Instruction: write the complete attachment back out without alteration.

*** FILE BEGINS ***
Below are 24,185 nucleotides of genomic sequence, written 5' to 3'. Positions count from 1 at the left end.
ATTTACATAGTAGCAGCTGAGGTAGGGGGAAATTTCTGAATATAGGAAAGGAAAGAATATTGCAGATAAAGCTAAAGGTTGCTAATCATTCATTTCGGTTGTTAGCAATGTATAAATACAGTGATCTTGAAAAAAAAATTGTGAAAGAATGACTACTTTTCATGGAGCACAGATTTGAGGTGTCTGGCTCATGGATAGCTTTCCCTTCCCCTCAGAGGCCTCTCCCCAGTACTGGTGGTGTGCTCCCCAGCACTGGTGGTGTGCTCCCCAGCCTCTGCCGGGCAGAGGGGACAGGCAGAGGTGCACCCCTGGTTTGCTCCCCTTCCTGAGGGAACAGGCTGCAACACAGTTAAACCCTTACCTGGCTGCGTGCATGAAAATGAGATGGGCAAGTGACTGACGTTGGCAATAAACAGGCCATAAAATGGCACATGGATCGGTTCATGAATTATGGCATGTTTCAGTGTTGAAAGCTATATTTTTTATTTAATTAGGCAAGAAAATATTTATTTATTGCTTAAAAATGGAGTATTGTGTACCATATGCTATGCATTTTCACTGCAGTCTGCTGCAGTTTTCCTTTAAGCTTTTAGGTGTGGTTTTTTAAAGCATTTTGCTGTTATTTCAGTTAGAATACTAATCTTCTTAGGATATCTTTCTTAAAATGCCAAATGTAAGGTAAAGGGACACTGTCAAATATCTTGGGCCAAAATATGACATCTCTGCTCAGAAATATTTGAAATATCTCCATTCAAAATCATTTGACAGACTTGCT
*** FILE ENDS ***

Below are 24,185 nucleotides of genomic sequence, written 5' to 3'. Positions count from 1 at the left end.
ATTTACATAGTAGCAGCTGAGGTAGGGGGAAATTTCTGAATATAGGAAAGGAAAGAATATTGCAGATAAAGCTAAAGGTTGCTAATCATTCATTTCGGTTGTTAGCAATGTATAAATACAGTGATCTTGAAAAAAAAATTGTGAAAGAATGACTACTTTTCATGGAGCACAGATTTGAGGTGTCTGGCTCATGGATAGCTTTCCCTTCCCCTCAGAGGCCTCTCCCCAGTACTGGTGGTGTGCTCCCCAGCACTGGTGGTGTGCTCCCCAGCCTCTGCCGGGCAGAGGGGACAGGCAGAGGTGCACCCCTGGTTTGCTCCCCTTCCTGAGGGAACAGGCTGCAACACAGTTAAACCCTTACCTGGCTGCGTGCATGAAAATGAGATGGGCAAGTGACTGACGTTGGCAATAAACAGGCCATAAAATGGCACATGGATCGGTTCATGAATTATGGCATGTTTCAGTGTTGAAAGCTATATTTTTTATTTAATTAGGCAAGAAAATATTTATTTATTGCTTAAAAATGGAGTATTGTGTACCATATGCTATGCATTTTCACTGCAGTCTGCTGCAGTTTTCCTTTAAGCTTTTAGGTGTGGTTTTTTAAAGCATTTTGCTGTTATTTCAGTTAGAATACTAATCTTCTTAGGATATCTTTCTTAAAATGCCAAATGTAAGGTAAAGGGACACTGTCAAATATCTTGGGCCAAAATATGACATCTCTGCTCAGAAATATTTGAAATATCTCCATTCAAAATCATTTGACAGACTTGCT